Dragon Quest is one of the biggest juggernauts of the JRPG genre, and so it's not surprising that it has a ton of spin-offs. There are Dragon Quest action games, strategy games, puzzle games, board games and roguelikes. With a stable of creatures as large as Dragon Quest, it's not shocking that there's an entire legion of spin-off titles based on monster training. Dragon Quest Monsters: Joker was a solid inclusion into the genre, converting the Dragon Quest 8 gameplay into an extremely good monster trainer game. While Dragon Quest Monsters: Joker 2 isn't quite on the same level, it offers more than enough to entice fans to pick it up as soon as possible.
In Dragon Quest Monsters: Joker 2, you play as a young man who's eager to become a monster scout, the Dragon Quest version of a monster trainer. Without any monsters of your own, you sneak aboard an airship to attend a monster-battling competition. Before you can get far, though, you're caught and forced to serve on the airship. It isn't long before the airship suffers catastrophic engine trouble and crashes on a mysterious island. The other passengers and crew go missing, and it's up to your character to find them. The island is populated by deadly monsters of all shapes and sizes, so the only way you'll survive is to become a true monster scout.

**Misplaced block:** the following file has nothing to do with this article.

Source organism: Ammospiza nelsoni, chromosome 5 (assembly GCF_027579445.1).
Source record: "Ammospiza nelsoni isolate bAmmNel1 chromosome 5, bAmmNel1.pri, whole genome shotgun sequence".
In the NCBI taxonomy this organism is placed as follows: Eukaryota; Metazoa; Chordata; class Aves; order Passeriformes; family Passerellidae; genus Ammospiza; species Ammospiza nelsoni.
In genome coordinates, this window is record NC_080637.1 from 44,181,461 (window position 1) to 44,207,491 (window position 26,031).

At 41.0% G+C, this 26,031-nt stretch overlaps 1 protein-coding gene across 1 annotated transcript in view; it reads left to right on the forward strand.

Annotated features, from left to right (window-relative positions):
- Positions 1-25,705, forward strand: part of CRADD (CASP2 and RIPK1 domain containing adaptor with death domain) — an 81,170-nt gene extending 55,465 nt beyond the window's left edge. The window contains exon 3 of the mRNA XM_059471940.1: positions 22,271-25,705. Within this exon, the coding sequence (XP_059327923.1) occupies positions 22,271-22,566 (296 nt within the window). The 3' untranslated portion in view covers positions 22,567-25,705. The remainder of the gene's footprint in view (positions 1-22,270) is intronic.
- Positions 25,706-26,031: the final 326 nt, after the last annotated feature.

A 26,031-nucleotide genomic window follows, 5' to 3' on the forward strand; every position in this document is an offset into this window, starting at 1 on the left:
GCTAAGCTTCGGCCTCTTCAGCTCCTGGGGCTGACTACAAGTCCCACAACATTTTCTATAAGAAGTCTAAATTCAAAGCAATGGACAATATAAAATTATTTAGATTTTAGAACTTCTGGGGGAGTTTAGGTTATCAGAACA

The plot is mostly an excuse for your monster scout to explore the island and fight giant monsters. The combat in Joker 2 is as by-the-numbers as you can get. You have a team of three monsters that will battle teams of three other monsters until one falls. Some monsters take up multiple slots on your team, limiting you to two or even one monster instead. You can also switch your frontline monsters for one of your substitutes, effectively giving you a team of six with up to three monsters out at a time. For the most part, the combat is by the book. If you've played a recent Dragon Quest title, there aren't going to be a lot of surprises here.